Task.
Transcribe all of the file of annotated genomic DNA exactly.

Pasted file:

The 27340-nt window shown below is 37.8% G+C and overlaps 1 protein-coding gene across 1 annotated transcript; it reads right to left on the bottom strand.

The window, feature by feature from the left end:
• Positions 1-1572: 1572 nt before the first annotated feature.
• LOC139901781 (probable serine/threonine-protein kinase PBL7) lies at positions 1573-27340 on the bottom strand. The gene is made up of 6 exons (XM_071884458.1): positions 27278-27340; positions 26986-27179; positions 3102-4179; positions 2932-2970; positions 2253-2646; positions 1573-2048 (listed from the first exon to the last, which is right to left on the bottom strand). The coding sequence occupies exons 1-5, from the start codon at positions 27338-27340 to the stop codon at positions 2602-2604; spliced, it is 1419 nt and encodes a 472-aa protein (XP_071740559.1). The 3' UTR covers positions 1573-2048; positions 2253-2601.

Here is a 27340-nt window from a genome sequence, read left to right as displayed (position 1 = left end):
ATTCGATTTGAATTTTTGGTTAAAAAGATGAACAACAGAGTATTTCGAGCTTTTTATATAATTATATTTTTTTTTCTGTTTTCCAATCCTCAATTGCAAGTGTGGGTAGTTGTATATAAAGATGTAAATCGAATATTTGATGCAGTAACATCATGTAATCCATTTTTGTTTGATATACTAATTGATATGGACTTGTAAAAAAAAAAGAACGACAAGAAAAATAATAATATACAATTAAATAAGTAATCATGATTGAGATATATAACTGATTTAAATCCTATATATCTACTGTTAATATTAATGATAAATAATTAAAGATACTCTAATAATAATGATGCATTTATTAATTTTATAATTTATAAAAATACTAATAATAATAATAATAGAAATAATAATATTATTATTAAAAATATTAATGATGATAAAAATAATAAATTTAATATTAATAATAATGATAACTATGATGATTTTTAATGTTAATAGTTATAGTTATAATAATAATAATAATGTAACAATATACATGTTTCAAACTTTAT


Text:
The 27340-nt window shown below is 37.8% G+C and overlaps 1 protein-coding gene across 1 annotated transcript; it reads right to left on the bottom strand.

The window, feature by feature from the left end:
• Positions 1-1572: 1572 nt before the first annotated feature.
• LOC139901781 (probable serine/threonine-protein kinase PBL7) lies at positions 1573-27340 on the bottom strand. The gene is made up of 6 exons (XM_071884458.1): positions 27278-27340; positions 26986-27179; positions 3102-4179; positions 2932-2970; positions 2253-2646; positions 1573-2048 (listed from the first exon to the last, which is right to left on the bottom strand). The coding sequence occupies exons 1-5, from the start codon at positions 27338-27340 to the stop codon at positions 2602-2604; spliced, it is 1419 nt and encodes a 472-aa protein (XP_071740559.1). The 3' UTR covers positions 1573-2048; positions 2253-2601.

Here is a 27340-nt window from a genome sequence, read left to right as displayed (position 1 = left end):
ATTCGATTTGAATTTTTGGTTAAAAAGATGAACAACAGAGTATTTCGAGCTTTTTATATAATTATATTTTTTTTTCTGTTTTCCAATCCTCAATTGCAAGTGTGGGTAGTTGTATATAAAGATGTAAATCGAATATTTGATGCAGTAACATCATGTAATCCATTTTTGTTTGATATACTAATTGATATGGACTTGTAAAAAAAAAAGAACGACAAGAAAAATAATAATATACAATTAAATAAGTAATCATGATTGAGATATATAACTGATTTAAATCCTATATATCTACTGTTAATATTAATGATAAATAATTAAAGATACTCTAATAATAATGATGCATTTATTAATTTTATAATTTATAAAAATACTAATAATAATAATAATAGAAATAATAATATTATTATTAAAAATATTAATGATGATAAAAATAATAAATTTAATATTAATAATAATGATAACTATGATGATTTTTAATGTTAATAGTTATAGTTATAATAATAATAATAATGTAACAATATACATGTTTCAAACTTTAT